Instead of putting off the thought “I should start a business” until one day in the distant future, why don’t you take an action today that can be the first step in actually creating something?
Most people think that when you create a business you have to start with a finely tuned idea, move onto a lengthy business plan, get funding, hire people, move into an office, build the product, and finally go sell it to your customers.
Not only is that idea totally backwards – but it makes starting your own business seem as insurmountable as summiting Mount Everest.
The reality is – to start a business you don’t really need a grand idea and you don’t need to kick everything into full gear and dedicate your life to pursuing it.
The first and only real thing you need is a customer. Once you have a customer you are officially in business and until you do – you most certainly are not.
Here is a quote from Dane Maxwell – a successful web entrepreneur who makes over $400k/year with a largely automated online business.
” There’s only one thing you need to start a business, one thing. And it’s not a Twitter page. It’s not a Facebook page. It’s not a website. It’s not a company phone number. It’s not a logo. It’s not a business plan. It’s definitely not venture capital. It’s a paying customer, that’s the only thing you need to start a business.
Once you realize that, you can just go start doing things that are just important. You can do the least amount of work possible to sell that thing to a customer. So, if you only need a paying customer to start a business, then you don’t really even need an idea for a product because you can just ask them what their problems are, which is exactly how all of my products are built. I didn’t come up with any of the ideas on my own.”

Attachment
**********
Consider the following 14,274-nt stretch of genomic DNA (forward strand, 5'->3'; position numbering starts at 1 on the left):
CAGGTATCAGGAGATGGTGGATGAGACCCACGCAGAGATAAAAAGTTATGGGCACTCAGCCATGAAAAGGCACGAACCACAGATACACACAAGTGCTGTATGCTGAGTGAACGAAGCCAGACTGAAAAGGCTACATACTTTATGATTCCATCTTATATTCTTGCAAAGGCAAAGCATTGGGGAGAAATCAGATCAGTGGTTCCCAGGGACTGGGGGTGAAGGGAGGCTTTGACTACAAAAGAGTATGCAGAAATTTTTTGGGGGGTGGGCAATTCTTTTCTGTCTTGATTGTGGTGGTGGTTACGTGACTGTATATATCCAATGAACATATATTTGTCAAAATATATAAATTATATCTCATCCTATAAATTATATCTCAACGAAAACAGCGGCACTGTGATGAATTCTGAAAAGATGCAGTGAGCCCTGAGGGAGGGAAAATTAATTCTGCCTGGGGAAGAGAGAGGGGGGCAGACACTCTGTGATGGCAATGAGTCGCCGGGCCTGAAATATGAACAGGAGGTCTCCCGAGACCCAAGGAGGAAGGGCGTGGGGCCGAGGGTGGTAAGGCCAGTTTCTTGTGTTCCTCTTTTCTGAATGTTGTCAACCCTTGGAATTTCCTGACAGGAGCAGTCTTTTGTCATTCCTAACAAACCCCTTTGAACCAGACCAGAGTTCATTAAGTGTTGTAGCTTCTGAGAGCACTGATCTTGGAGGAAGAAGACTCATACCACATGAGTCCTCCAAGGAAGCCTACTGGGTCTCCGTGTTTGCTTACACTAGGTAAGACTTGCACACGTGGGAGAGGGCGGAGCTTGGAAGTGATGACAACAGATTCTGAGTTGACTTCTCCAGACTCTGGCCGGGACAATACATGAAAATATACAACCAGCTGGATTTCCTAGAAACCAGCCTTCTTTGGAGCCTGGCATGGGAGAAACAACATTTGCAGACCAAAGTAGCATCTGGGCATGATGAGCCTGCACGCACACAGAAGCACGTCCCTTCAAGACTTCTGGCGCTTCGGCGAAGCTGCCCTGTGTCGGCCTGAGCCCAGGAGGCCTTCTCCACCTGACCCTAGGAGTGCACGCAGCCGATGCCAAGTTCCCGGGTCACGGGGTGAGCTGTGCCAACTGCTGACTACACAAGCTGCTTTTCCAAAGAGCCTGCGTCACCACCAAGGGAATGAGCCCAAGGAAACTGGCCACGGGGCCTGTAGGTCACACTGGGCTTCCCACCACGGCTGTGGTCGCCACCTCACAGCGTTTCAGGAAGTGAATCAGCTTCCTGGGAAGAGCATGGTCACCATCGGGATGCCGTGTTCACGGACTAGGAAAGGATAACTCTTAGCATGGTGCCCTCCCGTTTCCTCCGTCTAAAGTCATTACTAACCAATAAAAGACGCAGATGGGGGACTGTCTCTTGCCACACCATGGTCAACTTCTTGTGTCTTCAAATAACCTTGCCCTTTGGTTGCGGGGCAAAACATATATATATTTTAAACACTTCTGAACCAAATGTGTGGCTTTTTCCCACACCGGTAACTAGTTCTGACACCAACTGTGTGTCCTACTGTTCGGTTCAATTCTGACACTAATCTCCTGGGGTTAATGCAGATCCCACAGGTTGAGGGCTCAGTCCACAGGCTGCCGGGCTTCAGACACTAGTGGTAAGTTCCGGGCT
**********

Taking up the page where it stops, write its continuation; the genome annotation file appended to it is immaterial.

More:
-Dane Maxwell on Mixergy.com
The notion of finding a grand idea and throwing all your resources behind it is nothing more than an entrepreneurial fairytale. I like to call this the “Field of Dreams” approach to starting a business. Build it and pray that they come.
People have a natural inclination to build something and then only once its completed they go about attempting to sell it.
More small businesses have failed because of this oversight than any other factor. You quite simply should never build a business before you already KNOW that customers are going to come and that they want to gobble up whatever you have to offer them. The key is to “pre-sell” as much as possible to minimize your risk.
Your probably wondering – how on earth would I know my customers want the product before I build the product itself?
You can eliminate a tremendous amount of risk and save yourself a major headache by using a little concept called micro-testing. Think of this as floating a trial balloon – testing our your ideas as simply and cheaply as possible to see what sticks and what stinks.
One of the biggest keys to success in modern business is understanding the idea that no one truly knows what customers want and the only way to find out is to test, test, test until you find what people gravitate to and what they don’t.